Weekly church services generally follow astandard Order of Service – the sequence of activities from greeting to benediction. In many mainline congregations (am I the only one who has trouble saying “mainline” without smiling?), that includes a “Prayer of Reconciliation” followed by an “Assurance of Pardon.” It’s usually near the beginning of the service.
The Prayer is about as close as we Protestants come to Confession. It’s the part where we admit to being crap – although the words are usually more euphemistic, along the lines of “we’ve failed”, “we’re not worthy”, and so on. It’s usually printed in the bulletin and recited by the congregation in unison.
The Assurance is the part where the minister or whoever is leading worship reassures the pew-sitters that God still loves us, even though what we really deserve is to be tossed on the scrapheap along with other failed experiments like New Coke and the Segway.
What’s wrong with this picture?
Let’s look at it in another context.
How would we react if our son or daughter came home and told us that their math teacher had given them a written handout to recite. Something that went sorta like this –
“Dear Principal, we suck at math. We know we should be able to do long division but it’s boring. We know we should love trigonometry but we would rather spend our time on Twitter. When it comes to multiplication, we find ourselves tempted to engage in sexting instead. Forgive us, dear Principal, we are not worthy to be in school.”
Would it really matter to us that the teacher then stood up and said something like – “Well yeah, you’re really not very good, but the Principal still cares about you. Don’t ask me why, it’s just the way the Principal is. Bottom line? You suck. Get better.”
I think we’d descend en masse on the school expecting heads to roll. And rightly so.
When our kids struggle with a subject in school or a task in life we don’t, if we’re trying to help them to become well-adjusted adults, tell them they suck. We help them to recognize some other area that they excel in. No good at math? So what? Maybe they’re a whiz at fixing their sister’s broken toys, or maybe they love sports, or culinary arts, or volunteering.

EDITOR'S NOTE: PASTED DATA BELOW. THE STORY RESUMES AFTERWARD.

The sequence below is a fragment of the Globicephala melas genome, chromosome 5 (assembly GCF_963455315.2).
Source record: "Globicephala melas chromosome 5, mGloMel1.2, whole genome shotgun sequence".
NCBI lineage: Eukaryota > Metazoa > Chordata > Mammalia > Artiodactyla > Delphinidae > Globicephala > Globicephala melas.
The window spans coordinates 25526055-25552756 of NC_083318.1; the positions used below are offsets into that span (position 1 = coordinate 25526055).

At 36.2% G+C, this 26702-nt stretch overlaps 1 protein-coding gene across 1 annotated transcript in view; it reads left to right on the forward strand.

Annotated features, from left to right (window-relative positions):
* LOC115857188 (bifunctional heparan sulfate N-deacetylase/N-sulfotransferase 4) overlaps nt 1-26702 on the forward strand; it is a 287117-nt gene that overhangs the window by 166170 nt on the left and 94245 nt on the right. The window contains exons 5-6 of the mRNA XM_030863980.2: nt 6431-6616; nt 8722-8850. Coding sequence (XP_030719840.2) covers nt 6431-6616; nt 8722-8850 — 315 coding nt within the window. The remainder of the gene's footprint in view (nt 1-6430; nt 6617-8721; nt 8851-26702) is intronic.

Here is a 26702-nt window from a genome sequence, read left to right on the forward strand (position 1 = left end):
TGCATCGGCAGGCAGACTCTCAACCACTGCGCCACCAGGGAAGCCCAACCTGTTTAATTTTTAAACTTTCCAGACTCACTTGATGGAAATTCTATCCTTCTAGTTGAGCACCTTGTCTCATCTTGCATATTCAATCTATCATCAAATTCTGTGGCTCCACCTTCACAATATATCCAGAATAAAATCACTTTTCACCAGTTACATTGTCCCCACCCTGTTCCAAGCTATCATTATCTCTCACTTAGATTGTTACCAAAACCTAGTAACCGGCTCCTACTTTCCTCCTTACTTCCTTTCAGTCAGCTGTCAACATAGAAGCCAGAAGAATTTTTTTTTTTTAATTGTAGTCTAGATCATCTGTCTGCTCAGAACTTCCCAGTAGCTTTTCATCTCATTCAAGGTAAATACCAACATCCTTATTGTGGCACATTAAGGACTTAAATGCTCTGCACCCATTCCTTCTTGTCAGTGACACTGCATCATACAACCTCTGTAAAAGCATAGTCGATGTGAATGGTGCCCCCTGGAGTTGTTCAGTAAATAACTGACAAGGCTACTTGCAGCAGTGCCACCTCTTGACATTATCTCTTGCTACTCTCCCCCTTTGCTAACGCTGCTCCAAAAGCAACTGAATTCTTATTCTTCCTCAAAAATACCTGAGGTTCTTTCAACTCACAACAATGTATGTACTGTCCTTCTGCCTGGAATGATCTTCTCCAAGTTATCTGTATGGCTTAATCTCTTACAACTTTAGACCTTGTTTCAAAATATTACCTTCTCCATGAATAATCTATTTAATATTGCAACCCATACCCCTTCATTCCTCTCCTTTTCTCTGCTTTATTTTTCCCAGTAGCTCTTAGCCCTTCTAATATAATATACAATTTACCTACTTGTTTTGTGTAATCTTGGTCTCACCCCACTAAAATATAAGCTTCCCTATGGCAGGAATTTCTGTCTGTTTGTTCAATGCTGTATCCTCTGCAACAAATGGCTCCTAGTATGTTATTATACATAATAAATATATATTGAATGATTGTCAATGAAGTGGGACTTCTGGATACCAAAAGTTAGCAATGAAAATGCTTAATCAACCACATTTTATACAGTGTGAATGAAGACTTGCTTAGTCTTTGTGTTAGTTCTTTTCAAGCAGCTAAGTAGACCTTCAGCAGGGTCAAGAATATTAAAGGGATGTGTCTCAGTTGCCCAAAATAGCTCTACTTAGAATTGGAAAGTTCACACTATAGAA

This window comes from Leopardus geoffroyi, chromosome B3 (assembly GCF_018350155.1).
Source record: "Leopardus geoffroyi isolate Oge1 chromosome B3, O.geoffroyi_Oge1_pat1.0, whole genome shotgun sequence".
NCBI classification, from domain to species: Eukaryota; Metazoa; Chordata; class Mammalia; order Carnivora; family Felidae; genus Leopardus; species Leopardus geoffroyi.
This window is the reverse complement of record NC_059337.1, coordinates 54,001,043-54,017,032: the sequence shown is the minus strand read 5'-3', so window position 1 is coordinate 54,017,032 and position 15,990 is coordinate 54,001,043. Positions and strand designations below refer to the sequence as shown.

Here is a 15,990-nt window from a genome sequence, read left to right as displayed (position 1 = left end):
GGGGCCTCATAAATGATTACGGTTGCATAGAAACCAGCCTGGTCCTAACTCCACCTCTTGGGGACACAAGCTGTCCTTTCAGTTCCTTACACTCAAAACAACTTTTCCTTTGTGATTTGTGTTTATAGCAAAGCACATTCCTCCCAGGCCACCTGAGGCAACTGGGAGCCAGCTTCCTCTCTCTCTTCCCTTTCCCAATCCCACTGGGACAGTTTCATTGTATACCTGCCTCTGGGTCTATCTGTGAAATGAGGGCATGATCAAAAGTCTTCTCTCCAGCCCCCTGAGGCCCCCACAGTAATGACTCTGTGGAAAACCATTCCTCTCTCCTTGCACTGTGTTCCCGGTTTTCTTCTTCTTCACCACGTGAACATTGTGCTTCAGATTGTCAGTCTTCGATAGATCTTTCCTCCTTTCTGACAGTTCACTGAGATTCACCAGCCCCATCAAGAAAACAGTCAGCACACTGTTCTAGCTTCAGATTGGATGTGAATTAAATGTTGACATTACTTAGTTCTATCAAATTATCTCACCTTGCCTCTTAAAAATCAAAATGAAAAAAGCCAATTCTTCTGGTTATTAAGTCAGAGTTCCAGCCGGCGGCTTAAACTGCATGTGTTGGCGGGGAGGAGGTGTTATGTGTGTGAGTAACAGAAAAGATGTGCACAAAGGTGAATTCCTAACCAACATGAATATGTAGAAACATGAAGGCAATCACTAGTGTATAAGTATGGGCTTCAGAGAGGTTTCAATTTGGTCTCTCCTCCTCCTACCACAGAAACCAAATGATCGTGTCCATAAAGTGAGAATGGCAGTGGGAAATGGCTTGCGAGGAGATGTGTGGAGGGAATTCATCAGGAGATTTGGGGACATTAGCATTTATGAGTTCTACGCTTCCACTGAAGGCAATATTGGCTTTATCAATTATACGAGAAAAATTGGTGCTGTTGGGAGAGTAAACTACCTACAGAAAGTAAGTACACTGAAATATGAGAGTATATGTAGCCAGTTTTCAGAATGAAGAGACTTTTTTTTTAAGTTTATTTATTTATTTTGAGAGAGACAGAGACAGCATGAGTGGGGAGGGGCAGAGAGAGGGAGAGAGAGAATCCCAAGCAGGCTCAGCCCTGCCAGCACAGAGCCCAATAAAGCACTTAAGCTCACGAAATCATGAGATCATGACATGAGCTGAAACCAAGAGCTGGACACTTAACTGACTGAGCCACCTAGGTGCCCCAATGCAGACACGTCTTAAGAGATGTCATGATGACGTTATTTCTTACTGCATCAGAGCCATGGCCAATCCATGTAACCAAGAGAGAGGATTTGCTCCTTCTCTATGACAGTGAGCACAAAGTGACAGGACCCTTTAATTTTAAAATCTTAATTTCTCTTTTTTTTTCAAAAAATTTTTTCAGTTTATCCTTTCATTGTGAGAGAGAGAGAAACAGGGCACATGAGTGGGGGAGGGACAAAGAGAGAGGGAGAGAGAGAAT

We help them to find their strengths. And then we encourage them to find the approach to life that builds on those strengths.
Sure, we know they need to recognize and deal with their weaknesses. We all do. But we don’t, if we love them, tell them they’re crap.
Faith should work the same way. So should “Sunday service.”
Rather than rub our noses in our failings, which most of us are all too aware of anyway, what if we focused on what our faith has helped us to accomplish?
What if our Prayers of Reconciliation, rather than a confession of failure, were an acknowledgement of success? What if the Assurance was an encouragement, and a challenge, to succeed more often?
Prayer of Reconciliation (in unison, whether you’re in a church or in front of computer)
Dear God; in spite of the fact that we were scared, at least one of us spoke out this week in support of someone who was vulnerable. We worry about supporting our families, God, but at least some of us offered a few coins to people we passed who were sitting on the sidewalk, hat in hand. It feels like we’re failing more often than we’re succeeding, but we’re trying to live our relationship with you every day.
Assurance of Pardon
God is with us when we overcome our fears and our worry to do good. Just as God is with us when we’re unable to overcome them. God doesn’t expect us to get 100% on every test. Just to do our best. To celebrate our successes; accept our failures. And to keep trying.
God is with us through it all; encouraging, uplifting, strengthening. Let us be aware of God’s Presence with us so that we are less afraid, less worried, and more courageous, each day.
This week, may that be true for us all.